Why your business’s blog sucks
Blogging has been a ‘thing’ for over 20 years. In 20 years a lot has happened and yet at its core it is still mostly the same thing. However one of the biggest changes is the sheer number of blogs out there.
There are a lot of blogs, and most are bad, so don’t feel too bad if yours is too.
It can be difficult to say exactly how many blogs are out there, with new ones being created and others being abandoned daily. And with the introduction of microblogging, the waters are further muddied, but conservatively it is in the 100s of millions. That’s enough for everyone in Australia to read 4 blogs with no two people reading the same one.
The sheer number of blogs out there is probably the biggest factor to why your blog sucks. Your blog isn’t just a needle in a haystack – that would be a dream situation! Your blog is a needle in an ever-growing pile of needles that don’t look particularly different from each other to an outsider.
How does anyone find your blog, and if they do find it, why would they want to read it, and if they do read it – do they get enough value to come back?
It’s low effort
A common situation is where the business owner feels like they ‘should’ write blogs, or the in-house marketing team or copywriter has been told to write blogs – but it’s not the main role for either of them. So they have to fit it in around everything else that is more important, and so blog posts are something that is ticked off as something on their to-do list but there is no real effort or commitment to making the post the best post on the internet for that topic.
It’s low value
If a post is low effort, it’s probably not going to provide a whole lot of value to the reader. It’s the type of post you click on because the title sounds interesting, it takes you 5 minutes to read and at the end you didn’t really get anything out of it so you go back to what you were doing and forget about it.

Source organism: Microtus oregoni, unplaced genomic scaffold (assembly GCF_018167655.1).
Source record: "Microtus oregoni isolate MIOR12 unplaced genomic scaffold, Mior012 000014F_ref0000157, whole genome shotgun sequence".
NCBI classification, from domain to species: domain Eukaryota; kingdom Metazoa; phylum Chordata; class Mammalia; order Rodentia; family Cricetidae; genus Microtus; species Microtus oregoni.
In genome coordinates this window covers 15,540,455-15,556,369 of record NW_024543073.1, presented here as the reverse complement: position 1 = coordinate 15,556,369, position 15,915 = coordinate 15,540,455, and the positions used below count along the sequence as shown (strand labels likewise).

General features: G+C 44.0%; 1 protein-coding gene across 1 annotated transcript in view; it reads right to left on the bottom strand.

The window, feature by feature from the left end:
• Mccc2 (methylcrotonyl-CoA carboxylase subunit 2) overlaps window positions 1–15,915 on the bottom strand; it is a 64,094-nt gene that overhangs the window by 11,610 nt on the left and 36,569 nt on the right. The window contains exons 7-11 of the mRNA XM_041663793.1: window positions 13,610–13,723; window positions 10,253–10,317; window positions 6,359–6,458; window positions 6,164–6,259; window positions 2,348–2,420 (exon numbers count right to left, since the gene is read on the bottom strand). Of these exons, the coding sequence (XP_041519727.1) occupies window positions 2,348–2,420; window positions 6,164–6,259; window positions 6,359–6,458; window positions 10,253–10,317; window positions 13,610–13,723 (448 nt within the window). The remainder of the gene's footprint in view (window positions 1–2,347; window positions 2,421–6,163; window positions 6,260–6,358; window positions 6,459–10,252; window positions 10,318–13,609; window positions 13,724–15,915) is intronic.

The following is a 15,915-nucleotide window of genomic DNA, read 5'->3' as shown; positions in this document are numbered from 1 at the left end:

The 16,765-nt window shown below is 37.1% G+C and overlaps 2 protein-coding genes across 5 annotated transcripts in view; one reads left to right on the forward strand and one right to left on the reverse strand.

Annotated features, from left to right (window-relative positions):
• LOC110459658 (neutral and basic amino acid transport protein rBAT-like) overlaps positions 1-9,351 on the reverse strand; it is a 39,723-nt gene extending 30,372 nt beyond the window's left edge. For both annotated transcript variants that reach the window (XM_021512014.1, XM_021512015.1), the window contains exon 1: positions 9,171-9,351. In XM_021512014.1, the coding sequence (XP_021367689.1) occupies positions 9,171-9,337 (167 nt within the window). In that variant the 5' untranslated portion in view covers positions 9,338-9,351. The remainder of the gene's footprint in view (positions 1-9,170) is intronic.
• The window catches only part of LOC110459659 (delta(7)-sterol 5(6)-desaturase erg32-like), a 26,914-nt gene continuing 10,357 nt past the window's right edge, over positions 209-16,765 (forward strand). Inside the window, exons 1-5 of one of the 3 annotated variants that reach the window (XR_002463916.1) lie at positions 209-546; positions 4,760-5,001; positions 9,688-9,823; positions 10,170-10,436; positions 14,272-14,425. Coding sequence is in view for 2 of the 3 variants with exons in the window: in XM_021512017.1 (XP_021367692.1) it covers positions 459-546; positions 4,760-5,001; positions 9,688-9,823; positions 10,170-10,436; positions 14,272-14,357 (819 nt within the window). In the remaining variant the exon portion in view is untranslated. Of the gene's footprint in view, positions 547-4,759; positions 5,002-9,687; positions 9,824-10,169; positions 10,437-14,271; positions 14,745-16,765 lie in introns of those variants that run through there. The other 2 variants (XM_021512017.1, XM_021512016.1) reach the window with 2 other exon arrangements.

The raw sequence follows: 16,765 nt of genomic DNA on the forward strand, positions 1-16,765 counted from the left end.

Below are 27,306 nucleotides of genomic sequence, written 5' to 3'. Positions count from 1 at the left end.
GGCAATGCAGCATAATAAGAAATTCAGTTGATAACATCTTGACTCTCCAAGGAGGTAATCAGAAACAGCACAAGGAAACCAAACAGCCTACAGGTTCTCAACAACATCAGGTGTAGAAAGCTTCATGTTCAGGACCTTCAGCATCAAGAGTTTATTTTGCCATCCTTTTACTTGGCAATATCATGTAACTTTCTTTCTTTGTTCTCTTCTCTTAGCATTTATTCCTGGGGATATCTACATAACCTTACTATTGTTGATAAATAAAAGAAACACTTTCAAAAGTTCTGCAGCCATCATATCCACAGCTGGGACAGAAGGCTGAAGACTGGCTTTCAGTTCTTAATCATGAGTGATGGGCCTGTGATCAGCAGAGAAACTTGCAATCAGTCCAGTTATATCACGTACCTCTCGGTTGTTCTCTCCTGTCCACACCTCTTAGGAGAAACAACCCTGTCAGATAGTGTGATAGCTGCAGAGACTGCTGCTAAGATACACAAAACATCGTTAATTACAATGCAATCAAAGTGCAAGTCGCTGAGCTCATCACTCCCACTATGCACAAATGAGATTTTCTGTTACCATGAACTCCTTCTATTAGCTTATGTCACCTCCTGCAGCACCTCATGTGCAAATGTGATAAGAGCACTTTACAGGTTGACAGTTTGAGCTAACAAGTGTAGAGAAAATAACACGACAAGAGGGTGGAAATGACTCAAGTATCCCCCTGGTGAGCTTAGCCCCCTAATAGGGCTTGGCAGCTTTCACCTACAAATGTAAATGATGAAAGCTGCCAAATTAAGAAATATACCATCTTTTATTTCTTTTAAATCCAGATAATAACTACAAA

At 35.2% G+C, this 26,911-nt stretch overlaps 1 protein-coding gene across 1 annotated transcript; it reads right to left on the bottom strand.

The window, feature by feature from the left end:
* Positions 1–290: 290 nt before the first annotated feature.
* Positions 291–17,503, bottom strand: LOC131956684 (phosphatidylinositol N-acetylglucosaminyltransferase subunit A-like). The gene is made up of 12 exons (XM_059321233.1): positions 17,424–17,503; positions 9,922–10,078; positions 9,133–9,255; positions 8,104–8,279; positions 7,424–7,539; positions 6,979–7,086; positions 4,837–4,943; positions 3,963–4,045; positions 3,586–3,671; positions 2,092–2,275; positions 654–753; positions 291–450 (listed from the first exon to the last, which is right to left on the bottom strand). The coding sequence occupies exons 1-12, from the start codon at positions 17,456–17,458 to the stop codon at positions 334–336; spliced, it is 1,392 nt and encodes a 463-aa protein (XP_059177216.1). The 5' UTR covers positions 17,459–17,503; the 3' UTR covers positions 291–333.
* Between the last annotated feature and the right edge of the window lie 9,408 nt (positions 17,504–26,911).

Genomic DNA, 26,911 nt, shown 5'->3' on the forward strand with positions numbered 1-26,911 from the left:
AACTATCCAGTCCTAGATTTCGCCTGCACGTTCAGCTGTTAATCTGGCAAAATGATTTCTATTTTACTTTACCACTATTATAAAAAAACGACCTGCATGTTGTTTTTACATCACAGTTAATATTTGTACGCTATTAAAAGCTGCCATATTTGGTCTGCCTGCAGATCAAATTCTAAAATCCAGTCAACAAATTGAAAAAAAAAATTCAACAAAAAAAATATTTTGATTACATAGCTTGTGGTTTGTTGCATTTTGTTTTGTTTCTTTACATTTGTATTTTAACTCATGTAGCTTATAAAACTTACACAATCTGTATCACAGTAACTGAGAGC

Great content provides real value to a reader, and is memorable because of that. That is what builds an audience over time and provides all the benefits which are the reason you do content marketing, like building authority, trust, and loyalty.
Even if you put a lot of effort into creating the content, sometimes the effort goes into everything other than having the content deliver value. The post is well-written, no typos, great tone of voice that matches your brand, it’s pretty – but it says the same thing 20 other blogs say and doesn’t add any real value to the reader.
There’s no purpose
Don’t blog for the sake of blogging, because everyone says you should. Before investing any time producing content, have a think about why you’re going to produce content and what you want out of it. Content marketing has many benefits, you can:
- position your brand as an authority
- build trust with your readership
- shape and strengthen an image of how you want your brand to be seen
- use content to solve objections and issues at different stages of the buying cycle
- drive traffic
- to convince or create discussions
- and much more…
But you have to know the reason you’re producing content, otherwise posts will chop and change style and it will be hard to build a loyal following. You also won’t know how to best measure your efforts and will one day stop producing content when you get busy or do the next thing everyone is talking about.
It’s the wrong content type
Content marketing is quite a broad term, and there are many channels to broadcast your content. This can include visual content like infographics, video content, podcasts, articles on your blog, articles on other blogs, magazines and more. Don’t think that all content has to be a 500 word blog post housed on your website blog. Depending on your audience, your brand, and what you have to say – different strategies will suit different businesses.
You’re not promoting it the right way
Far too often brands develop content, it could even be great content, then they send it out into the world by posting it on their social channels and expect it to go viral. It’s extremely rare if you earn any decent amount of links, shares, likes, comments and anything else of value by only sharing it on social once.
If a piece of content is good enough, you should spend just as much time promoting it as you did writing it. Of course, email out to your database and share on social, but also think about how else you should be promoting this. What industry leaders should you share it with, what blogs/publications have shared and linked to similar (but not as good) posts to yours?
Does your blog suck? Be honest now… would you read it? Stop wasting time, or decide to do it properly and invest in the amazing benefits that come from content done right.